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Personal relationships key to physician happiness


One antidote to physician burnout is to focus on increasing happiness and work satisfaction.

physician burnout, happiness, work satisfaction, relationships, teambuilding

Physicians are happy. That may seem like a simple statement, but in the era of physician burnout, it’s quite meaningful.

We recently conducted a joint study with the American Academy of Family Physicians. Together, we surveyed more than 5,000 physicians across the country from most specialties. Somewhat shockingly,

we found that physicians are generally happy with their work and their lives: 71 percent reported they were happy and 59 percent stated they were satisfied with their lives.

Focus on others

For me, the most interesting finding was that happiness was most strongly tied to the personal relationships with family and friends. Seventy-four percent of physicians ranked those relationships as the primary source of their happiness, followed by work satisfaction/fulfillment reported at 20 percent.

Strong professional relationships also play an important role in a physician’s happiness. Seventy percent of physicians who indicated having “many friends” at work also indicated high life satisfaction. Only 39 percent of physicians who reported having “no friends” at work said they have high life satisfaction.

Similar to friendships at work, the survey also found that mentors played a large role in physicians’ lives. Slightly more than half of respondents said mentors were important to their careers, and 73 percent have served as mentors to others.

It’s worth noting that happiness doesn’t indicate an absence of stress. Physicians’ lives are inherently stressful, as their work directly impacts others in such a meaningful way. Not surprisingly, the survey found only 35 percent of physicians have more happiness than stress, but stress doesn’t necessarily translate into unhappiness or poor life satisfaction. Rather, it is just part of the job.

Build personal relationships at work

Positive relationships aren’t just limited to family and friends. Having good relationships with patients and colleagues also contributes to physician happiness. Eighty-eight percent of physicians reported having positive relationships with patients, 84 percent with their fellow physicians, and 87 percent with other staff. All of these high numbers reinforce the benefits of positive relationships. However, only half of physicians reported having positive relationships with administrators.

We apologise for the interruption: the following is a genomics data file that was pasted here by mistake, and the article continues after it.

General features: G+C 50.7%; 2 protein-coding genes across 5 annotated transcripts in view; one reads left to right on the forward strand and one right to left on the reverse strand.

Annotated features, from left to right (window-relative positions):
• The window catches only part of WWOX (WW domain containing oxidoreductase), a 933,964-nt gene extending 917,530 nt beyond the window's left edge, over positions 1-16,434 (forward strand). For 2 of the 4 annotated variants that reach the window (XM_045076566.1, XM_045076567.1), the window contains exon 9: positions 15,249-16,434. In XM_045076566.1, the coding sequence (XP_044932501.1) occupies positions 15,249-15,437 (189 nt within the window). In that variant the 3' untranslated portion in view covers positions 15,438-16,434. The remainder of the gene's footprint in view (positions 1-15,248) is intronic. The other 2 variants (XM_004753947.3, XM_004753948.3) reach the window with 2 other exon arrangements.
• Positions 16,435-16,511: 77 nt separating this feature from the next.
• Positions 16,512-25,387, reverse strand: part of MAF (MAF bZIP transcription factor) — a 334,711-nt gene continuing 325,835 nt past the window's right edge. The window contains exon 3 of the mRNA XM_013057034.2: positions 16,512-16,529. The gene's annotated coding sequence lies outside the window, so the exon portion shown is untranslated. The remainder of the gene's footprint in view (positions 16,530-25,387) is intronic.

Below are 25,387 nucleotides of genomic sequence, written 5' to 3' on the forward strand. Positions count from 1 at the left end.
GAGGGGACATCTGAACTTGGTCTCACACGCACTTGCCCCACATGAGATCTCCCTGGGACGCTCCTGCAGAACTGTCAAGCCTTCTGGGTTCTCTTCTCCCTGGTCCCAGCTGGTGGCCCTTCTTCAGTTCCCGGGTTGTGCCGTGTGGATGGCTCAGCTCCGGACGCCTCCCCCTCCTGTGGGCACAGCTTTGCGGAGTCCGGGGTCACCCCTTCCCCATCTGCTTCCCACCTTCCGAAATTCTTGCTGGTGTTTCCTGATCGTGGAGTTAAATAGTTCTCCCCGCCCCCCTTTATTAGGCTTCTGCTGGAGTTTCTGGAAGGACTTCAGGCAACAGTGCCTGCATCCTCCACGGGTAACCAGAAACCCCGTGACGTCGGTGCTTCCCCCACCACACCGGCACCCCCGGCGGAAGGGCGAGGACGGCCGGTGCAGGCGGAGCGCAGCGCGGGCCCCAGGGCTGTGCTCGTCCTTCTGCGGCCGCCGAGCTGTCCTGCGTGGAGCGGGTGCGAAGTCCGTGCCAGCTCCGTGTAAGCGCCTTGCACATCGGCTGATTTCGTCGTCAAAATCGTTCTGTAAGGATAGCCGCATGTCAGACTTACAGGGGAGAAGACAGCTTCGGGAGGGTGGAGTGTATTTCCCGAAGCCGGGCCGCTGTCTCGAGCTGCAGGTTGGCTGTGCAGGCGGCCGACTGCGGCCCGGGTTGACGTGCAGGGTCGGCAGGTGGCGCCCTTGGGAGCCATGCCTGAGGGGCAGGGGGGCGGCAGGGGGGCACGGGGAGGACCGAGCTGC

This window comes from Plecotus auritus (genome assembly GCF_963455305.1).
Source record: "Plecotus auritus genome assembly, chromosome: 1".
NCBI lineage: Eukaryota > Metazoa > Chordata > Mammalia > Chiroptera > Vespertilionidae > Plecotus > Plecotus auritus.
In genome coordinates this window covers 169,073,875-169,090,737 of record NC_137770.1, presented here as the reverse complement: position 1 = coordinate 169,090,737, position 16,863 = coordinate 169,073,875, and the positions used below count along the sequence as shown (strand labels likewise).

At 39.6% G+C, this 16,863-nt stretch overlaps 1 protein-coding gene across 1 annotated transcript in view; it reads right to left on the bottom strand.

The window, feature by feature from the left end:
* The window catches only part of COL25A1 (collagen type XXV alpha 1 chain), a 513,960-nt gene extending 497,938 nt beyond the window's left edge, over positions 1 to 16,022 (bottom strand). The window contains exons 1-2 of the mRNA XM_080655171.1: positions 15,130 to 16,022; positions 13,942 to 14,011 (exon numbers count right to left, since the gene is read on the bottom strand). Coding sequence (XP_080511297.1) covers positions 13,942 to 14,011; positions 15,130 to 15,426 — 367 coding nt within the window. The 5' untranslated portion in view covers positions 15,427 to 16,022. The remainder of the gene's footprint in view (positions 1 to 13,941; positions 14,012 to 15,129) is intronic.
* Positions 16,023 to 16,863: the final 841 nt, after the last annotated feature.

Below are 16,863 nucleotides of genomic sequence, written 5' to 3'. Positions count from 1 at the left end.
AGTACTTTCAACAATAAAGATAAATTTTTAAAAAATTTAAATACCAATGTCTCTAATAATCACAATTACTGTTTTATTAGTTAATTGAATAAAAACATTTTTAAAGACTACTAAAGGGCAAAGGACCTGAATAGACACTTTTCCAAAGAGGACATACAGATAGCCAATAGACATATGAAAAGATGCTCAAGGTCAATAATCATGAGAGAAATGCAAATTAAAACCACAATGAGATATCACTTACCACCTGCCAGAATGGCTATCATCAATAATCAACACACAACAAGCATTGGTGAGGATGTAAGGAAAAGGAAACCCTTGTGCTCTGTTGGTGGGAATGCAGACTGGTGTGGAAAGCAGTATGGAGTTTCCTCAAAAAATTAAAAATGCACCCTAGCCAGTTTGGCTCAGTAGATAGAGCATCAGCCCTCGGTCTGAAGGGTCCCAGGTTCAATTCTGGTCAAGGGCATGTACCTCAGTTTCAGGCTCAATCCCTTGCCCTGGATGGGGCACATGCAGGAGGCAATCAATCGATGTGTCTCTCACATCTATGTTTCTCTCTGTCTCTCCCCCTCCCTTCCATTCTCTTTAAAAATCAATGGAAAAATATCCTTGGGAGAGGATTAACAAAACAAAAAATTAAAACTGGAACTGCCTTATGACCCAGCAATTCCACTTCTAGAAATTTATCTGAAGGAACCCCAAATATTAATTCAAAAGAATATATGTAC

The fact that only half of physicians reported having good relationships with administrators also hits close to home. As the leader of my company - and an administrator of sorts - it made me wonder how my own employees would answer these survey questions. Would they say they have a positive relationship with me? That our interactions are meaningful? That they can trust me? I hope so, but realize I need to move beyond hope, step up, and focus on my relationships with my people.

Strengthen your relationships

I have the benefit of working at a company that solicits frequent feedback from our employees. We survey employee engagement annually, schedule regular one-on-one meetings, and conduct focus groups. Do you have methods for receiving feedback or knowing if your employees are happy? If not, these may be a good place to start.

It’s also important to pay attention to the relationships your staff may have with each other. If you find there is someone who doesn’t seem to have many friends, it may be worth finding ways to strengthen the relationships on your teams. Planning an off-site outing or regularly buying staff lunch may be a good way to invite staff to sit down and get to know each other better.

The survey also made me reflect on how often I think about the happiness of my employees. I’m not talking about their job functions or what we need them to do each day, but their actual happiness with life. Everyone wants to be happy. If we can do something in our organizations that will improve employees’ happiness, it is worth the effort.

To learn more of what else the survey revealed, check out the full report here.

Lisa Grabl is president of CompHealth, the nation’s largest provider of locum tenens physicians and founder of the traveling physician industry. Lisa joined CompHealth in 2001 as a sales consultant and excelled in a variety of management roles prior to being named president in 2017. Lisa is passionate about building lasting relationships and helping her team members reach their highest potential.

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